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US Works to Strengthen Anti-Trafficking Law Enforcement


More countries are passing laws to combat the trafficking of human beings, but for organized crime the people trade is one of the biggest sources in revenue. At a recent seminar in Rome, the top United States expert on human trafficking said greater efforts must be made to educate societies to understand that enslaving people and creating demand for victims is wrong.

In the past two years, 80 countries have passed anti-trafficking legislation. Efforts have been increasing to combat the sale of people within or across national borders. But for organized crime, the people trade is an important business.

The State Department's director of the Office to Monitor and Combat Trafficking in Persons, John Miller, recently took part in a seminar in Rome. The meeting, organized by the U.S. Embassy to the Vatican was titled: "Joining the Fight against Modern Slavery".

During the seminar, Mr. Miller said laws to combat human trafficking in many countries are good, but too often they are not enforced.

"You can have a law saying something is a crime, but if you do not arrest, prosecute, and convict and throw the person in jail, what good is the law," he said.

Mr. Miller said in some countries the conduct is not criminalized. In most cases, it is criminalized, but the punishment is very weak. There are countries, Mr. Miller added, that have laws providing lower sentences for a trafficker than someone who kidnaps or rapes.

"But a trafficker is someone that is holding someone against their will and has not only kidnapped, but forces that person into hundreds of thousands of rapes," he said.

During a four-day visit to Italy at the end of October, Mr. Miller met with Italian government officials, faith-based organizations and other groups in an effort to raise awareness in the illegal trafficking of prostitutes and forced laborers.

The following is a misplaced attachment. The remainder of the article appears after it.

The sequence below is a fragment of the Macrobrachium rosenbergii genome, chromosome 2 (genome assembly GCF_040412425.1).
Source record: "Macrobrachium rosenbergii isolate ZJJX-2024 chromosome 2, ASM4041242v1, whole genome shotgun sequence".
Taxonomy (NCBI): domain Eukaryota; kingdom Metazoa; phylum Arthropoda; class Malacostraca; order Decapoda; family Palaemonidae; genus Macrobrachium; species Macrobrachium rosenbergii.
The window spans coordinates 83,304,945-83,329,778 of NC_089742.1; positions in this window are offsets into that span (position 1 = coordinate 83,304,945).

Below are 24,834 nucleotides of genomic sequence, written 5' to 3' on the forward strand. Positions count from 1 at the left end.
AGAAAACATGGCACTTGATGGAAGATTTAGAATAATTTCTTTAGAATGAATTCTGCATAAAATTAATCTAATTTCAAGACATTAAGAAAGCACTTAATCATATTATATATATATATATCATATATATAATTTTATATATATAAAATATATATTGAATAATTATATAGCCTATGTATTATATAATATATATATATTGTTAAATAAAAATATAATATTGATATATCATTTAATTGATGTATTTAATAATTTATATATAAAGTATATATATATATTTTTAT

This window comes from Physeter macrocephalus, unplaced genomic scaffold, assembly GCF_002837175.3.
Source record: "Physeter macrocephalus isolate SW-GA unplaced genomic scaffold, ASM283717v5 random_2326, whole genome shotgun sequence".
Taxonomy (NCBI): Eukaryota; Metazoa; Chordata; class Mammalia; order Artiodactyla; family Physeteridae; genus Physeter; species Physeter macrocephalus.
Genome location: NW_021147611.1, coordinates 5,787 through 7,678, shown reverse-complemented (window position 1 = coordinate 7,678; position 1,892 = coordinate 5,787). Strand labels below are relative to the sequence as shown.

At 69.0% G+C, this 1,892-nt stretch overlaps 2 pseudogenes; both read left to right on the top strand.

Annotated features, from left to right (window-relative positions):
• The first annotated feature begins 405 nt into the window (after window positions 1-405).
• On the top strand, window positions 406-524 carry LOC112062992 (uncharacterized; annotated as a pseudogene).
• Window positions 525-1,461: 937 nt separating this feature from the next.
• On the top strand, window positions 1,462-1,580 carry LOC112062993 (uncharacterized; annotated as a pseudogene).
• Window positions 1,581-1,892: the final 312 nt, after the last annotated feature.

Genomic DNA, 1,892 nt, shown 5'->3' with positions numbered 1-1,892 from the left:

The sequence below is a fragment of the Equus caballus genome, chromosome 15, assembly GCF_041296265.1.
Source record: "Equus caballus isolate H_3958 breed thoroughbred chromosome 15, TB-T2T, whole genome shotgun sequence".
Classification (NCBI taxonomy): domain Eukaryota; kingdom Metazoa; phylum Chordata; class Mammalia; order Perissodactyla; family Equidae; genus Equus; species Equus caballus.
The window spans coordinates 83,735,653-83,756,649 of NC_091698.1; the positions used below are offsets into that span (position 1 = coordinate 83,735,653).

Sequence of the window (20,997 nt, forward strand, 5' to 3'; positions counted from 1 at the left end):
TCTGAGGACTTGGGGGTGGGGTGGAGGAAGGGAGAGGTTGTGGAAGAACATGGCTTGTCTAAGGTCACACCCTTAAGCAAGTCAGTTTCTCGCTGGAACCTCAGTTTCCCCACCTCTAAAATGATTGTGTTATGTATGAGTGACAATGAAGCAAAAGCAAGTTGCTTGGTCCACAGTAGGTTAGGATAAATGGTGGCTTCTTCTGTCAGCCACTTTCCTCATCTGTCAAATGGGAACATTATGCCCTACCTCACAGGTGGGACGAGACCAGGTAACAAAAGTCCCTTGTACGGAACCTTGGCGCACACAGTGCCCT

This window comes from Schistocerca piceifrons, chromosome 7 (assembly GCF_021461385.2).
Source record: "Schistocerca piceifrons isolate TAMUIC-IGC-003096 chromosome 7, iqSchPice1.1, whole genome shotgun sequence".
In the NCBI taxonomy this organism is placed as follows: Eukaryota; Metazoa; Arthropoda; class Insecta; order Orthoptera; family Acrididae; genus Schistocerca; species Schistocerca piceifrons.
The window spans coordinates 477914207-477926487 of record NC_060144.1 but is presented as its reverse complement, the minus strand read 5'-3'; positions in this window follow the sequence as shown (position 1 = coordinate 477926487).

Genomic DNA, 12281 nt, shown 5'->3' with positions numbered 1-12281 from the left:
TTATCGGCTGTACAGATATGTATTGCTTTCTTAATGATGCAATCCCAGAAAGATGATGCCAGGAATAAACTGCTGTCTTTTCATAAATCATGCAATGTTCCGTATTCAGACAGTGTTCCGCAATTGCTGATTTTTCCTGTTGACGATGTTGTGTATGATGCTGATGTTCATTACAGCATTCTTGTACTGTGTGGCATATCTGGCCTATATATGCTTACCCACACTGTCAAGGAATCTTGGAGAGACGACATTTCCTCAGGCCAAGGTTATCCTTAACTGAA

Catholic agency Caritas is one of many faith-based organization that attempts to provide care and support to the victims. Sebastian Dechamps, of Caritas, also participated in the seminar.

He said today we live in a society that is driven by consumerism and people too are treated as merchandise.

"People are looking for cheap merchandise," he said. "They are trying to look for cheap sex, cheap labor. I think that is one of the major drivers."

Mr. Deschamps says an estimated 120,000 women are trafficked into Western Europe every year from Central and Eastern Europe. These are mainly for the sex industry. Demand, he says, is one of the main challenges.

Mr. Miller says he agrees.

"Somebody is using and owning and abusing the victim," he said. "Somebody is using that victim in a factory or somebody is using that victim in a brothel or someone is using that victim on the streets, in the sex trade. This does not happen without demand."

The demand is mainly in the West and this is where, Mr. Miller says, societies need to be educated about what human trafficking is.

"We have to change the attitude of societies so that they know that enslaving somebody in a factory is wrong, that they know that creating demand for sex trafficking of victims through prostitution is wrong," he said.

But there is another type of education that needs to take place at the same time. Mr. Miller says potential victims in developing countries must be warned to be wary of offers of restaurant jobs or modeling jobs in other countries. He says in most cases these jobs do not exist.

According to Mr. Miller, all efforts must be made to ensure that after traffickers are caught, they are prosecuted and their punishment is appropriate to the crime. And, he adds, the focus of prosecution should not be only on traffickers in source countries or on the victims themselves.

"We have an obligation to the victims, those who have suffered," he said. "We must make every effort to restore them, they are souls, their bodies have been ravaged. It is not only shelter, it is counseling, sometimes it is education, it is finding employment."

Up to 800,000 people every year are trafficked across international borders. The United Nations has estimated that the global annual profit of trafficking in persons is between five and $7 billion. That makes it second only to trafficking in drugs.